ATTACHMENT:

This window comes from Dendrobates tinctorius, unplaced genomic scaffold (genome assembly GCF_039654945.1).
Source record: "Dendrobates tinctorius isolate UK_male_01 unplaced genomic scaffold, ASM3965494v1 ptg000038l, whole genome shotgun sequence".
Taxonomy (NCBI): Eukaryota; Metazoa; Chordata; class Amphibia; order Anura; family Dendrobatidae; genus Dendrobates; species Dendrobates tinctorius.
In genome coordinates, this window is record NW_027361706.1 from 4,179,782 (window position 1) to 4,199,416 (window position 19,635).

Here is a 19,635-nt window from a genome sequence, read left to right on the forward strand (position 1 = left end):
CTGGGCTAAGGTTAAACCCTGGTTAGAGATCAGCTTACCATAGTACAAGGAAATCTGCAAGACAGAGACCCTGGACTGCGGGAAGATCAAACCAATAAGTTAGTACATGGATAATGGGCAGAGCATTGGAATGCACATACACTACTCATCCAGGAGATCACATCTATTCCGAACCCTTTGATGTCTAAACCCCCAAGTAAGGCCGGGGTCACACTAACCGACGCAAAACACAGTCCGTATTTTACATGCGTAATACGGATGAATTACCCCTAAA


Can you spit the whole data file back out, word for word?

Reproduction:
This window comes from Dendrobates tinctorius, unplaced genomic scaffold (genome assembly GCF_039654945.1).
Source record: "Dendrobates tinctorius isolate UK_male_01 unplaced genomic scaffold, ASM3965494v1 ptg000038l, whole genome shotgun sequence".
Taxonomy (NCBI): Eukaryota; Metazoa; Chordata; class Amphibia; order Anura; family Dendrobatidae; genus Dendrobates; species Dendrobates tinctorius.
In genome coordinates, this window is record NW_027361706.1 from 4,179,782 (window position 1) to 4,199,416 (window position 19,635).

Here is a 19,635-nt window from a genome sequence, read left to right on the forward strand (position 1 = left end):
CTGGGCTAAGGTTAAACCCTGGTTAGAGATCAGCTTACCATAGTACAAGGAAATCTGCAAGACAGAGACCCTGGACTGCGGGAAGATCAAACCAATAAGTTAGTACATGGATAATGGGCAGAGCATTGGAATGCACATACACTACTCATCCAGGAGATCACATCTATTCCGAACCCTTTGATGTCTAAACCCCCAAGTAAGGCCGGGGTCACACTAACCGACGCAAAACACAGTCCGTATTTTACATGCGTAATACGGATGAATTACCCCTAAA